“I have about 12 starts in me,” Rodriquez said, referring only to the 18-game regular-season schedule.


The Redhawks took command in the first on a sacrifice fly by Rodriquez and run-scoring single by Chuck Gillem and never trailed. Kyle Jark, Casey Hill and Derek Johnson each produced an RBI double in the victory, which ascended the Redhawks to 14-3 all-time in openers. They’ve won nine of their last 10 openers.


The defense was on point for an early-season matchup, as the Hawks committed only error. The highlight was center fielder Kyle Jark’s catch-and-throw double play in which he nailed a runner at third by about 20 feet.


Hill and Dylan Smith each registered two hits for the Redhawks, both of Smith’s of the infield variety, including a bunt single.


Rodriquez played for the Hops in the spring of 2016 and the regular season last season, but also joined the Redhawks for the Las Vegas Memorial Day Tournament and in the fall. He decided he wanted to remain part of the squad and the Redhawks welcomed him aboard. 


Notes: All 14 fulltime Redhawks were in attendance and all got into the game. . . . Pitcher Jeff Spira will be a part-time member this season but will join the Redhawks in Vegas. . . . Paul Willis pitched the final two innings, permitting a run in the ninth. . . . The Redhawks stole four bases and produced three sacrifice flies.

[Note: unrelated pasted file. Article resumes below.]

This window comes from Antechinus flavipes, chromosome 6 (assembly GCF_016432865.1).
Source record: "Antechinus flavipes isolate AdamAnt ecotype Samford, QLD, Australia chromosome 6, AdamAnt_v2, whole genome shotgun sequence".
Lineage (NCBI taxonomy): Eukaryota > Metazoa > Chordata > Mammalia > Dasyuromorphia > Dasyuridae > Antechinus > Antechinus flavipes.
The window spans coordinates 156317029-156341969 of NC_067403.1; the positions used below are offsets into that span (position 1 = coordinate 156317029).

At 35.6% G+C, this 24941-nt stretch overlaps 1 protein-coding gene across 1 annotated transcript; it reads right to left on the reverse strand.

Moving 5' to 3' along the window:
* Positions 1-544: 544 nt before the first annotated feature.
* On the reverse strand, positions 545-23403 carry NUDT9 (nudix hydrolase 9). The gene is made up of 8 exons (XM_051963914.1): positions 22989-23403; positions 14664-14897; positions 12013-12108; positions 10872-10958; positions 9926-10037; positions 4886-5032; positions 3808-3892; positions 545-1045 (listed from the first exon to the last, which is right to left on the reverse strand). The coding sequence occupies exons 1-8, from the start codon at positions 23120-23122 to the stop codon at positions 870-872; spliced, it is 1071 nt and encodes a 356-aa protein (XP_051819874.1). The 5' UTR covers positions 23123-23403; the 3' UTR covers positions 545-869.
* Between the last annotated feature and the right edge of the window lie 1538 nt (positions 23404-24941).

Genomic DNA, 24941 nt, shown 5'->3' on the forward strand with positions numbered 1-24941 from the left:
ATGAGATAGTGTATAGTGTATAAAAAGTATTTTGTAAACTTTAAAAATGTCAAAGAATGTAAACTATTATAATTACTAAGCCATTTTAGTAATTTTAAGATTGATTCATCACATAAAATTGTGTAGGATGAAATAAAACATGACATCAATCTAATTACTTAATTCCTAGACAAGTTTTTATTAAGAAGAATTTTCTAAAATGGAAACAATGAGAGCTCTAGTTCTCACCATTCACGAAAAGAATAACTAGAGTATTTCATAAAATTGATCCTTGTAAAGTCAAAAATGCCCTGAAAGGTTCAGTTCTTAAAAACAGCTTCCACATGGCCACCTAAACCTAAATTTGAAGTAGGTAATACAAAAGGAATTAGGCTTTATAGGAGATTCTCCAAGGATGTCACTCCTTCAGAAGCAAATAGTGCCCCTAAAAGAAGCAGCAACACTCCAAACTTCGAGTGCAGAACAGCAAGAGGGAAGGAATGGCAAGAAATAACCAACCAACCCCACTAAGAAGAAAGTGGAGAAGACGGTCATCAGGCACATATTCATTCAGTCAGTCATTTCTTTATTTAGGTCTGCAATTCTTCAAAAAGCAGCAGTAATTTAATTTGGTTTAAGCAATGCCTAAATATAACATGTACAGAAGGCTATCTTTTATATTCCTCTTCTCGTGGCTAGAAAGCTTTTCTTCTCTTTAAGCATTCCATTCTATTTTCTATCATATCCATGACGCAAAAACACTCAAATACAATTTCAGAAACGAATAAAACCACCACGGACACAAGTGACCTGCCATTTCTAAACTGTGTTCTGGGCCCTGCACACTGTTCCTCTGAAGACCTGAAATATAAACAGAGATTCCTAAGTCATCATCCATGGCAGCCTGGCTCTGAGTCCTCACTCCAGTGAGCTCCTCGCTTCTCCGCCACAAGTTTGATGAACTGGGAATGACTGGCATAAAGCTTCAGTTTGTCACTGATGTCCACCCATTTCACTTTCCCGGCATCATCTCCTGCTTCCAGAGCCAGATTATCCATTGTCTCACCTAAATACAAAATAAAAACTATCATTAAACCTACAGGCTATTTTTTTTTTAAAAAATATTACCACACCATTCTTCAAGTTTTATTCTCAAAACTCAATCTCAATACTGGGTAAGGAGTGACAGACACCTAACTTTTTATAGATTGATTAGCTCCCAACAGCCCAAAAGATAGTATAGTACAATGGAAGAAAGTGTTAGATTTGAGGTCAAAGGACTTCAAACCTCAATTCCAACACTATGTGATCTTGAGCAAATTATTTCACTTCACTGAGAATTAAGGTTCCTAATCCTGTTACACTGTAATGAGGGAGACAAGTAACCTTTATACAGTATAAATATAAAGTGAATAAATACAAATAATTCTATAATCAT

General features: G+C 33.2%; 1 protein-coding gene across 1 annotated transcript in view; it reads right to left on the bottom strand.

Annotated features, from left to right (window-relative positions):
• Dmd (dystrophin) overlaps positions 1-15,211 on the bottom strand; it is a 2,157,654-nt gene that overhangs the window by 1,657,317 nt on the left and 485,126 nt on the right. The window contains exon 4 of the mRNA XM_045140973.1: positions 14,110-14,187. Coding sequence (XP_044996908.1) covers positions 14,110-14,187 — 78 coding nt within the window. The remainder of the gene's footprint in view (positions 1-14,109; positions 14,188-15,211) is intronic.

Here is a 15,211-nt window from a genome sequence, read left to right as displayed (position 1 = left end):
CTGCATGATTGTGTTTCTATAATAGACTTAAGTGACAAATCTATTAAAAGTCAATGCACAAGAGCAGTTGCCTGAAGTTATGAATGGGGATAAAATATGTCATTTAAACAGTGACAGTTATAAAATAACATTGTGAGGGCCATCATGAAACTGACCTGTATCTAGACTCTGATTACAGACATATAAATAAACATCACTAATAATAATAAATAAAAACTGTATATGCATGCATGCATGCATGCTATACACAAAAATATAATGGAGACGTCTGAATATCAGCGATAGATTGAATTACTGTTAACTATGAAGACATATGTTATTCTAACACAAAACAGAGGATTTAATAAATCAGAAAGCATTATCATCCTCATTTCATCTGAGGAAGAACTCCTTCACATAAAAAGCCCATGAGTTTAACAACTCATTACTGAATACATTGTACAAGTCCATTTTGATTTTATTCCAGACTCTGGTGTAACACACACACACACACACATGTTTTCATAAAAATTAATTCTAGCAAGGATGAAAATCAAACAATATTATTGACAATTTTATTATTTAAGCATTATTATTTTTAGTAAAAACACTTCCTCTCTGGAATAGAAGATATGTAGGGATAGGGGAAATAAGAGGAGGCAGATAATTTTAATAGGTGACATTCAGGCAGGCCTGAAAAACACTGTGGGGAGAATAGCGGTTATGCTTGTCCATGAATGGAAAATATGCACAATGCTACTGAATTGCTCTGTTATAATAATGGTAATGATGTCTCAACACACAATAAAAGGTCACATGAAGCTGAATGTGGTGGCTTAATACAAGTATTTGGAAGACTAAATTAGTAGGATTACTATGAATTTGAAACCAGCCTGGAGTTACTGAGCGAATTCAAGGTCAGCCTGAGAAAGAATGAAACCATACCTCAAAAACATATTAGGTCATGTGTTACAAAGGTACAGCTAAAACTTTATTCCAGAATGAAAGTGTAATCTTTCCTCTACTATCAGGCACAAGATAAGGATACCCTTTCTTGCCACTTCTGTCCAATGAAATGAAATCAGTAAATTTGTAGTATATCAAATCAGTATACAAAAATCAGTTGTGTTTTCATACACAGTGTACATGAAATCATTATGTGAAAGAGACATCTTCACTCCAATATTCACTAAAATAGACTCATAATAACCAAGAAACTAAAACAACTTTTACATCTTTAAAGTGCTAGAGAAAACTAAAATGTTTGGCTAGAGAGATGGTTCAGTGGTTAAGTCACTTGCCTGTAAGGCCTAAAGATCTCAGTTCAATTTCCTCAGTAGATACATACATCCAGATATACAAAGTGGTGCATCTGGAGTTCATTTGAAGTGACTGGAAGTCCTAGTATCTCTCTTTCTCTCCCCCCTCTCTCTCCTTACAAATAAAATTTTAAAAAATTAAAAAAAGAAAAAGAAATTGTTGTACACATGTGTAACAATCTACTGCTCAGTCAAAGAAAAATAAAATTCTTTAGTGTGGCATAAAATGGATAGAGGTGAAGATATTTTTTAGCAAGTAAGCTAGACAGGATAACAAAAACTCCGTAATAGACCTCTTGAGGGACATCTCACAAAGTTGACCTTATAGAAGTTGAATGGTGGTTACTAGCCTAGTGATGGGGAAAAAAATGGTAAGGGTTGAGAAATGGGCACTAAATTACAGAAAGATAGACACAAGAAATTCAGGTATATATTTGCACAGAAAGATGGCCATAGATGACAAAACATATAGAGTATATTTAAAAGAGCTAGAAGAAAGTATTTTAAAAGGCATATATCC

Redhawks . . . . . . . . . 201 101 320 – 10 10 1

Hops . . . . . . . . . . . . . . 010 010 001 –  3  10  4

Redhawks hitting (ab-r-h-rbi) – Smith lf 5-2-2-0, Rodriquez p 4-1-1-2, Jark cf 3-0-1-1, Bies dh 2-1-0-1, Cowan 1b 4-1-1-0, Gillem c 3-1-1-1, Johnson 3b 4-0-1-1, Weber 2b-ss-1b-3b 3-2-1-0, Davis dh 2-0-0-0, Hill rf 3-1-2-2, Makovsky 2b 0-1-0-1, Qiu ss-3b 1-0-0-0, Baum ph 1-0-0-0. Totals 35-10-10-9.

Pitching (ip-h-r-er-bb-k) – Rodriquez (W 1-0) 7-7-2-1-3-5, Willis 2-3-1-1-0-2.

E – Cowan. 2B – Jark (1), Johnson (1), Hill (1). SB – Smith (1), Rodriquez (1), Gillem (1), Weber (1). SF – Rodriquez, Bies, Makovsky. HBP – Jark, Bies, Weber.



Redhawks add fall championship to go with prestigious summer title

ENGLEWOOD  Oct. 29, 2017 – Champs! Make that Champs! Champs!


The Redhawks accomplished their ambition of capping their Triple-A championship season with a second consecutive Fall League title, this time with a 9-0 win against the Wise Guys.